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Libyan Journal of Medicine

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Illness perceptions of Libyans with T2DM and their influence on medication adherence: A study in a diabetes center in Tripoli

Sana Taher Ashur, Shamsul Azhar Shah, Soad Bosseri, Donald E. Morisky, Khadijah Shamsuddin

Abstract


Background: The surrounding environment influences the constitution of illness perceptions. Therefore, local research is needed to examine how Libyan diabetes patients perceive diabetes and how their perceptions influence their medication adherence.
Methods: A cross-sectional study was conducted at the National Centre for Diabetes and Endocrinology in Tripoli, Libya, between October and December 2013. A total of 523 patients with type 2 diabetes participated in this study. A self-administered questionnaire was used for data collection; this included the Revised Illness Perception Questionnaire and the eight-item Morisky Medication Adherence Scale.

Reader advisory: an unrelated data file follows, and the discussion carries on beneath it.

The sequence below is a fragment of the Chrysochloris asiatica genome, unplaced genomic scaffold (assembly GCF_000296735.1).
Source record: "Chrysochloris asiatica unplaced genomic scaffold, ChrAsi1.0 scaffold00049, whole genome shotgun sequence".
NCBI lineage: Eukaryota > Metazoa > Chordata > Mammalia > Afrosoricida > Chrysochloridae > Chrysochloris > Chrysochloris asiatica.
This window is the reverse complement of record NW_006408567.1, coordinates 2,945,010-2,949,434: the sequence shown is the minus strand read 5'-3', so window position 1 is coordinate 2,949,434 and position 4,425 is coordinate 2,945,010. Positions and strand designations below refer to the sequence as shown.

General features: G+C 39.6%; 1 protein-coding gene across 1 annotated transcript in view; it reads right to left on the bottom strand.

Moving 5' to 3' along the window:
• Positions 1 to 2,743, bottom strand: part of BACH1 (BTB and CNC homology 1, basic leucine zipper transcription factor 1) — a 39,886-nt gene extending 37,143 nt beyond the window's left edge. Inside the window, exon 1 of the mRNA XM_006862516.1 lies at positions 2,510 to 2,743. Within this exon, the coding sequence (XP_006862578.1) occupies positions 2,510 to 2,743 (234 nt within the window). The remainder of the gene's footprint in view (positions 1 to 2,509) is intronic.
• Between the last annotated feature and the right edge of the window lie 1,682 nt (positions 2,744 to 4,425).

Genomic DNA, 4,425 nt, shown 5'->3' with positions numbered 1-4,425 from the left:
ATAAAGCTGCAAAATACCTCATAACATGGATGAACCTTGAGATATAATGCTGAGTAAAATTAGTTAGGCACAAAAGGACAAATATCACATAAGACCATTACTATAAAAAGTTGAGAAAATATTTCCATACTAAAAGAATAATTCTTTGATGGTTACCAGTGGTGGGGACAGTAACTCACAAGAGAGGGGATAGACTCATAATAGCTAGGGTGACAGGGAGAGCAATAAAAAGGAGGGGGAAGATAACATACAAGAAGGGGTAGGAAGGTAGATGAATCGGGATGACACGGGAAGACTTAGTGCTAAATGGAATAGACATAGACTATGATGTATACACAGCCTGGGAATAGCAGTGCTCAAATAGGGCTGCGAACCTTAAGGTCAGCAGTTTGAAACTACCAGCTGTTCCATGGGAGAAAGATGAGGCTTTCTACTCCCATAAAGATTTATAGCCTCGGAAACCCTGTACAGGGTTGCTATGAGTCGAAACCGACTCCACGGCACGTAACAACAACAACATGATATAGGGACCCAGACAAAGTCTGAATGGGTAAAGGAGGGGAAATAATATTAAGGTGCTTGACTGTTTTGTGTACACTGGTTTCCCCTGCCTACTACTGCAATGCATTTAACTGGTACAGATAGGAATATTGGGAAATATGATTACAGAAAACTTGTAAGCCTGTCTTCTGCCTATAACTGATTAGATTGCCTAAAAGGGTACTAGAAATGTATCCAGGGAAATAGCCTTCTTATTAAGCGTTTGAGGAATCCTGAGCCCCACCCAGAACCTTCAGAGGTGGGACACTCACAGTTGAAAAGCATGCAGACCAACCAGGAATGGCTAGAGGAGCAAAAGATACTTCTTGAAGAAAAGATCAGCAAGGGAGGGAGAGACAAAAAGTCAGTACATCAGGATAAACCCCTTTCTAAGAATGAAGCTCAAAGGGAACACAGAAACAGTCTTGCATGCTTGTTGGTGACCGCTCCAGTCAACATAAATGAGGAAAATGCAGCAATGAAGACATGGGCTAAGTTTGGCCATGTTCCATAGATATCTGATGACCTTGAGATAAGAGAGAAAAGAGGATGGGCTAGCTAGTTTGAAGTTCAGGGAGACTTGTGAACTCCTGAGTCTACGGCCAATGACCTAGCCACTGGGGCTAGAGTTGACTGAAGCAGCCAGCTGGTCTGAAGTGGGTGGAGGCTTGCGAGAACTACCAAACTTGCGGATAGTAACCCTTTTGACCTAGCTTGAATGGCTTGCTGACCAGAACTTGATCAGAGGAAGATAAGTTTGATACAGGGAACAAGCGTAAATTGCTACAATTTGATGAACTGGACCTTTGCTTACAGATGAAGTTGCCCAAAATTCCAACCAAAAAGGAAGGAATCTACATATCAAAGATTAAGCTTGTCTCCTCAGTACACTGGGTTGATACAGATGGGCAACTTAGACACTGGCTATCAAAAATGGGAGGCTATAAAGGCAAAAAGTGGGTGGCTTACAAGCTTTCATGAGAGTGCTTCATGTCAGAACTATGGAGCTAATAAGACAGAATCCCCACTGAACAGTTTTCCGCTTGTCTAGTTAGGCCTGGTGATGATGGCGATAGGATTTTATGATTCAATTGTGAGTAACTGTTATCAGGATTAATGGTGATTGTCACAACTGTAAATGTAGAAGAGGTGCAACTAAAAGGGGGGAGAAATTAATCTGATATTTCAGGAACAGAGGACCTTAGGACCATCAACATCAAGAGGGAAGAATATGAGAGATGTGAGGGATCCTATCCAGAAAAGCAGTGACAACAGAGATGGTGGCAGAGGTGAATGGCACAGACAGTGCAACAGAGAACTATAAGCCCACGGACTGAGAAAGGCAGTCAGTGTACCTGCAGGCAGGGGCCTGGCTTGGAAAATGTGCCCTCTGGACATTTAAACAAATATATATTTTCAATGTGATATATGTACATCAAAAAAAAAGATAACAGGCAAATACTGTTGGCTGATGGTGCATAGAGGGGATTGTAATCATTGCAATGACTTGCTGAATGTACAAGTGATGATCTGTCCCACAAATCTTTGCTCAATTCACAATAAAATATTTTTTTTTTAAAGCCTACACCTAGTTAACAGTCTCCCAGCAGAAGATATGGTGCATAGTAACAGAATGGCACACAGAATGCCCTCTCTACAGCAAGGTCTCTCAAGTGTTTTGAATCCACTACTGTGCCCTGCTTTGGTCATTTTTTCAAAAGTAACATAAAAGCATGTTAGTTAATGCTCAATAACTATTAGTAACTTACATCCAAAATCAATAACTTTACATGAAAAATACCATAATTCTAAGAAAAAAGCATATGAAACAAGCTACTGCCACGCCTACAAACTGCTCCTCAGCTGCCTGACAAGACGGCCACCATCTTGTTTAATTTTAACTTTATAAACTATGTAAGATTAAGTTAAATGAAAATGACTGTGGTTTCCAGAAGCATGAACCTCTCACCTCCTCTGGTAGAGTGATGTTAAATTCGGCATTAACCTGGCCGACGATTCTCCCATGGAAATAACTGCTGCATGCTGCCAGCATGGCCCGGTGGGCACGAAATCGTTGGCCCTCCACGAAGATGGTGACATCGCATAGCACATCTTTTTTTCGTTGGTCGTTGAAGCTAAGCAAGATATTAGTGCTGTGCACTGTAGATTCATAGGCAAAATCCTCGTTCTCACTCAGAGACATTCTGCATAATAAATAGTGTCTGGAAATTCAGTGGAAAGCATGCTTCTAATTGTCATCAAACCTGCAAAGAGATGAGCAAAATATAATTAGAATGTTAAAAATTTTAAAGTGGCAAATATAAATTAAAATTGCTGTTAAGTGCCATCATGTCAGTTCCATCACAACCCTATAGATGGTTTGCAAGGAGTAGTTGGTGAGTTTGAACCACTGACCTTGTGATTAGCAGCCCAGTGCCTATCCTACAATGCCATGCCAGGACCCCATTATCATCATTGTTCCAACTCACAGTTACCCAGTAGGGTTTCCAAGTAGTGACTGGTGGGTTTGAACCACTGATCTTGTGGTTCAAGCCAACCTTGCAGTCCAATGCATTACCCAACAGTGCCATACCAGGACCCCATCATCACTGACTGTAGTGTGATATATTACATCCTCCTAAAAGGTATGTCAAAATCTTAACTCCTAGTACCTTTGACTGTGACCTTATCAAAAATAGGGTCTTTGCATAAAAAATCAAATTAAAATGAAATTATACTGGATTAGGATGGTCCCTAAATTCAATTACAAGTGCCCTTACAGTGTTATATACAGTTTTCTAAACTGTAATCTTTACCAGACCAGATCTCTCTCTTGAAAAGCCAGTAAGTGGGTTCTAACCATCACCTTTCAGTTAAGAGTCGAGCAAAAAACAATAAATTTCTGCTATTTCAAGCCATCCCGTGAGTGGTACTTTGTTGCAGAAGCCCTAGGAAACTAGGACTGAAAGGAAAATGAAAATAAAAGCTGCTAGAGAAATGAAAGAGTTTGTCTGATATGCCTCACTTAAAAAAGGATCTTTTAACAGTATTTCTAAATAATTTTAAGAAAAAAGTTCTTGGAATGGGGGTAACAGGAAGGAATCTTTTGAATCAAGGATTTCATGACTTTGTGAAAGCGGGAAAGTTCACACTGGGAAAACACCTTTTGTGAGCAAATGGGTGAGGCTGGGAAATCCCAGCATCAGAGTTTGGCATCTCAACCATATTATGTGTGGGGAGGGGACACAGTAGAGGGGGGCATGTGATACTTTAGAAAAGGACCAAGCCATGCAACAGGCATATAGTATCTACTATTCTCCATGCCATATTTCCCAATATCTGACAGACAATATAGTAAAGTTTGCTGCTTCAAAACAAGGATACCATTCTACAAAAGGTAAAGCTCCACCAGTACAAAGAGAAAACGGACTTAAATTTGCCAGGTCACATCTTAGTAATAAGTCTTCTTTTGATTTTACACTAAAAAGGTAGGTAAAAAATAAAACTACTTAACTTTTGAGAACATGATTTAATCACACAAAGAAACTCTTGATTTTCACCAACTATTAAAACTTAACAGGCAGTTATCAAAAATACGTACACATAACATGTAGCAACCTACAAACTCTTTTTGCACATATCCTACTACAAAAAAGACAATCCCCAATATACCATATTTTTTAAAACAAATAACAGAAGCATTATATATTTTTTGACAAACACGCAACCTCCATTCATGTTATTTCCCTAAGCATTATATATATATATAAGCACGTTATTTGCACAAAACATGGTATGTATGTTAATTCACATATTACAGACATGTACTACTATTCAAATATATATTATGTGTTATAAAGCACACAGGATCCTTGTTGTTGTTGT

Results: The respondents showed moderately high personal control and treatment control perceptions and a moderate consequences perception. They reported a high perception of diabetes timeline as chronic and a moderate perception of the diabetes course as unstable. The most commonly perceived cause of diabetes was Allah’s will. The prevalence of low medication adherence was 36.1%. The identified significant predictors of low medication adherence were the low treatment control perception (p=0.044), high diabetes identity perception (p=0.008), being male (p=0.026), and employed (p=0.008).
Conclusion: Diabetes illness perceptions of type 2 diabetic Libyans play a role in guiding the medication adherence and could be considered in the development of medication adherence promotion plans.

Keywords: diabetes; illness perceptions; medication adherence; Arabs; Libya




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